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    Virtual Learning Powers Through Pandemic, Hurricane


    Kevin Doss CollaborateIn 25 years of teaching at Lamar State College Orange, Kevin Doss has a lot of experience in the changing landscape of higher education.  

    And because LSCO sits on the water of the Gulf coast, he’s also experienced his fair share of hurricanes and evacuations.

    Despite all of this familiarity with teaching and storms, nothing prepared him to have to hold his lecture class from his car in the middle of a Category 2 hurricane.

    But it’s 2020 – a year that seems to throw out new uncertainties every few weeks.

    “Bring it on,” Doss said with a chuckle.

    Lecturing from his Chevy Equinox wasn’t his plan, but when Hurricane Laura barreled toward Southeast Texas in late August, Doss evacuated to Pensacola, Florida. When LSCO classes resumed after the storm, he was able to stay in Florida because all of his classes this semester are online.

    With online classes, instructors typically upload lectures, presentations, and assignments to Blackboard, LSCO’s online learning platform. Students watch the lectures and presentations, and complete and turn in the coursework online at their own schedule and pace. One of Doss’ classes this semester is a pilot course using a Blackboard capability he’s calling Visual Learning Live. Through this method, Doss and two other LSCO instructors participating in the pilot program, hold their lectures live with the students watching from their own devices, allowing full interaction just like they would in a regular classroom.

    Kevin Doss Lecture“Instead of a regular online class, now you have the opportunity to watch an instructor give lecture and ask questions live. It’s a face-to-face class through a computer screen,” Doss said. “It gives flexibility in schedules and is a great alternative because you get your professor live during the time the actual class meets.”  

    And in this case, Doss’ students got to meet in class with their professor live during a hurricane.

    “Hurricane Sally hit right on the border of Alabama and Florida, as a Category 2 storm. The eye went right over us from 4:30 am to 7:30 am and I knew I had to lecture at 12:30 that afternoon. I wasn’t sure if I would have internet access or WiFi because of the storm,” he said. “Thankfully I paid a little extra when I bought my car for the added hotspot so I was able to log into class on my phone through my car and I lectured for the full hour and 15 minutes with 40-50 mph winds from the south side of Sally.”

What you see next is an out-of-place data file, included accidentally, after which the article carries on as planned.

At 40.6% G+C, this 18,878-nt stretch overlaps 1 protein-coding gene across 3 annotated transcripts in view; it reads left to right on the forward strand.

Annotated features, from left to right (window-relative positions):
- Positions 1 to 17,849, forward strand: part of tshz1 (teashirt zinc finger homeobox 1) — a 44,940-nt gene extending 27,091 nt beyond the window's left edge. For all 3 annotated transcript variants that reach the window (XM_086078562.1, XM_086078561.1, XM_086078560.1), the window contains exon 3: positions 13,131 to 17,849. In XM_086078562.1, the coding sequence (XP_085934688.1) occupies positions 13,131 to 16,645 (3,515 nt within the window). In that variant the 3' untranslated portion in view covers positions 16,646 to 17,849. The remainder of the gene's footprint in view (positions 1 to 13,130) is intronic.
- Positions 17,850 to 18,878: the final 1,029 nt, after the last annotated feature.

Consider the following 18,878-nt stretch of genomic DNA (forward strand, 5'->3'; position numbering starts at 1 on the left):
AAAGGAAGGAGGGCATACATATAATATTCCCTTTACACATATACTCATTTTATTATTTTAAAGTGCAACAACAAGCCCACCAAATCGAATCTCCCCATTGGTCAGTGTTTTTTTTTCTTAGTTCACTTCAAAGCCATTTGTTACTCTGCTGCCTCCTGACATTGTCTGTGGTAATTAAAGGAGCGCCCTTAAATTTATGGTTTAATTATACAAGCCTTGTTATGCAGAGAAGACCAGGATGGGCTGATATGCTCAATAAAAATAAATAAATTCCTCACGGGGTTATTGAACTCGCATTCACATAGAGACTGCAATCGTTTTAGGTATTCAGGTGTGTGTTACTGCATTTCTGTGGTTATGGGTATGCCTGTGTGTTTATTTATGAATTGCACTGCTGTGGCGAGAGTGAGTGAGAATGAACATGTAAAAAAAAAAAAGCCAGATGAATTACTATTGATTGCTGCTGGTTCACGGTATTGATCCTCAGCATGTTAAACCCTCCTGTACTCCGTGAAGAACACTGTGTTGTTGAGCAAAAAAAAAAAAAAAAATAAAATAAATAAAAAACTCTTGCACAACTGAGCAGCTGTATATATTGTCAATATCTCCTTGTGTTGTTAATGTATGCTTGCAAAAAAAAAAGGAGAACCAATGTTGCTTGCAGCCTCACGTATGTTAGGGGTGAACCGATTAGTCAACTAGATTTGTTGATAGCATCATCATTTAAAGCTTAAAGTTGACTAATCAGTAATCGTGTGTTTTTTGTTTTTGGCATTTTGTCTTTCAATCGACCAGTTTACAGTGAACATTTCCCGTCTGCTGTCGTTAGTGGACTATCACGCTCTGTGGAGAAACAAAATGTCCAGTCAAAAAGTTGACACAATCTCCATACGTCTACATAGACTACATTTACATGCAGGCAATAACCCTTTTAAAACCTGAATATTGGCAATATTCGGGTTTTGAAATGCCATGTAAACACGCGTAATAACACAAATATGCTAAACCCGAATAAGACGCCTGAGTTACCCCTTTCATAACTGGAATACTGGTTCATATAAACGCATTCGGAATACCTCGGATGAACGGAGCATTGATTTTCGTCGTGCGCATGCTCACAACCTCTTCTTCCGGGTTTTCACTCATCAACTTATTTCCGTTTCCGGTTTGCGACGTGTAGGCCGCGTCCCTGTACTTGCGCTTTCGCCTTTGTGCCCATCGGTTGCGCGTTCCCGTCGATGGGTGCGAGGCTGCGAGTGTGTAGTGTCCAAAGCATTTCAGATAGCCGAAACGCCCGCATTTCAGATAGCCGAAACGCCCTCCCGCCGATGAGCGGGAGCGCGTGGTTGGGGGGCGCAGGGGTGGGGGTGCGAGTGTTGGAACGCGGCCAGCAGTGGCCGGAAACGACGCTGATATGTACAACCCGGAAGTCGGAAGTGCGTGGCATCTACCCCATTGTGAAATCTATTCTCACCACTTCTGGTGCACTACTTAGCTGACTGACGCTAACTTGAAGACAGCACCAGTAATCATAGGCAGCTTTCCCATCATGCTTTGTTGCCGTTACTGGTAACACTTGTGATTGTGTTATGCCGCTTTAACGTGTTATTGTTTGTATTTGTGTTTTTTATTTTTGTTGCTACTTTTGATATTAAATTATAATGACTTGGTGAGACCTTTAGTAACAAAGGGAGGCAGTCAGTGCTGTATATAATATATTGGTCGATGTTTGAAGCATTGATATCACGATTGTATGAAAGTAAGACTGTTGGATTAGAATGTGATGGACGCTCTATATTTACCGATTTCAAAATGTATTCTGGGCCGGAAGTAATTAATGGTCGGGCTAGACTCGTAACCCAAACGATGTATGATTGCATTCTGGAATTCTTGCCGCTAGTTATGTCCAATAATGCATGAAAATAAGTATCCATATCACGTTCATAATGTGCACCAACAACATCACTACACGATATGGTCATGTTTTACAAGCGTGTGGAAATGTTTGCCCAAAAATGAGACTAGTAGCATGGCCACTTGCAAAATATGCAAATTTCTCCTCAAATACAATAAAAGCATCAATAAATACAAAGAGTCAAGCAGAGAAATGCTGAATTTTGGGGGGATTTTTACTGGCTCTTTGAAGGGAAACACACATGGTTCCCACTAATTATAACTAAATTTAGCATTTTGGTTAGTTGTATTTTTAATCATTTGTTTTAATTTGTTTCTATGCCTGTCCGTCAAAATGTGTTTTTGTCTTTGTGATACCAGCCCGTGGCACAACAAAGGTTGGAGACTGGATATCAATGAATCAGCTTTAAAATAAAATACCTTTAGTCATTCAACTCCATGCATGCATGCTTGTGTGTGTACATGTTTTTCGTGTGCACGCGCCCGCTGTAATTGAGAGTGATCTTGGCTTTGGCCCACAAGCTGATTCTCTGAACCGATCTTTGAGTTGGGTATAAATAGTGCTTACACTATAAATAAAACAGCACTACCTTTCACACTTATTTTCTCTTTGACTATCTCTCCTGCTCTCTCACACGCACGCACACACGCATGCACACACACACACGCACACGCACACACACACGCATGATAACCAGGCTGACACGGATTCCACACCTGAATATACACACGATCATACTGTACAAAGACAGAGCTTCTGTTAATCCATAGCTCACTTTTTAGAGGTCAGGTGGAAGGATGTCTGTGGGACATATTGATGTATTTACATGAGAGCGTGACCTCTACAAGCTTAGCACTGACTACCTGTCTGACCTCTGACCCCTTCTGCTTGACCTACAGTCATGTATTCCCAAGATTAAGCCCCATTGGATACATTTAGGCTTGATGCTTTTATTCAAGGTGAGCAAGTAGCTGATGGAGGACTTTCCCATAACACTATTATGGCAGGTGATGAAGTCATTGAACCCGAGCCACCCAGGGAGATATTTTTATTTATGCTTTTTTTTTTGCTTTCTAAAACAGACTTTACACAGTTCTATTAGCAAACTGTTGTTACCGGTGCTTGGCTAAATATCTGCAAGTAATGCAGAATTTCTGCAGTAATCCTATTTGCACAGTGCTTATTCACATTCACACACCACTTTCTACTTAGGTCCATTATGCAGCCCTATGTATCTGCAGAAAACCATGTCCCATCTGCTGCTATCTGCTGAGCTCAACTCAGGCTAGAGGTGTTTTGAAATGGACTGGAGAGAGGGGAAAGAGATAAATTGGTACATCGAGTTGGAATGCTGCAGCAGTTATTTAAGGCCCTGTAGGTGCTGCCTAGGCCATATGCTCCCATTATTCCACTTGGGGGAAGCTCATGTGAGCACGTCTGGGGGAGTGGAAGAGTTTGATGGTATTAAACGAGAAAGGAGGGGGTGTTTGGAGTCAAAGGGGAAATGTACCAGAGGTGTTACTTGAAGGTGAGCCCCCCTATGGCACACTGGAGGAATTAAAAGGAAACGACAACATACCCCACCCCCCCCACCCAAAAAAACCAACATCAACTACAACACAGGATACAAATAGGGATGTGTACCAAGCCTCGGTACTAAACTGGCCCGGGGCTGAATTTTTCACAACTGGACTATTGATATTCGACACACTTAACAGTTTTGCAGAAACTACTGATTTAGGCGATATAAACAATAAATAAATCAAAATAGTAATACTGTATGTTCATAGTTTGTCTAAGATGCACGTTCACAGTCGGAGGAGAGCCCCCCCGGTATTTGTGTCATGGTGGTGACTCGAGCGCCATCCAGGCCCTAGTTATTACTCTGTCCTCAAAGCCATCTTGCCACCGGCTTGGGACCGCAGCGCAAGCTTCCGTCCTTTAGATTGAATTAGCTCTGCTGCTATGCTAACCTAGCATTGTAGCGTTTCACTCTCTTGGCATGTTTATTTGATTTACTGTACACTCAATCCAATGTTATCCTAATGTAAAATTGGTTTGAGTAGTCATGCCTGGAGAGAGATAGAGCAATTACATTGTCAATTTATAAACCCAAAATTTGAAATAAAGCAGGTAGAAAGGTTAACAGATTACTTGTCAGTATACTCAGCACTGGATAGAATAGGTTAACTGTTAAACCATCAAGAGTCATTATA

Dr. Ni Song hasn’t had to teach her Visual Learning Live Anatomy and Physiology course through a hurricane, but still said the new technology is exciting and she’s had success with it.

    “I’m excited to try this and the tools I’ve never tried before,” she said. “It’s just like being in a classroom, but it’s all virtual.”

    Doss said the technology is like something shown on The Jetson’s, the futuristic cartoon show. While it’s been helpful during hurricane season, the live virtual classes are also incredibly useful for students who cannot come to class on campus during the pandemic.

    “That’s the fascinating thing about this – there have been so many new things this semester. If anything, the storms and the pandemic have pushed us to look into the future and to use technology to provide education,” Doss said. “I’m thankful that we have progressed and provided training into this technology and computer resources.”

    George Scarborough is also teaching a virtual live course in the math department.

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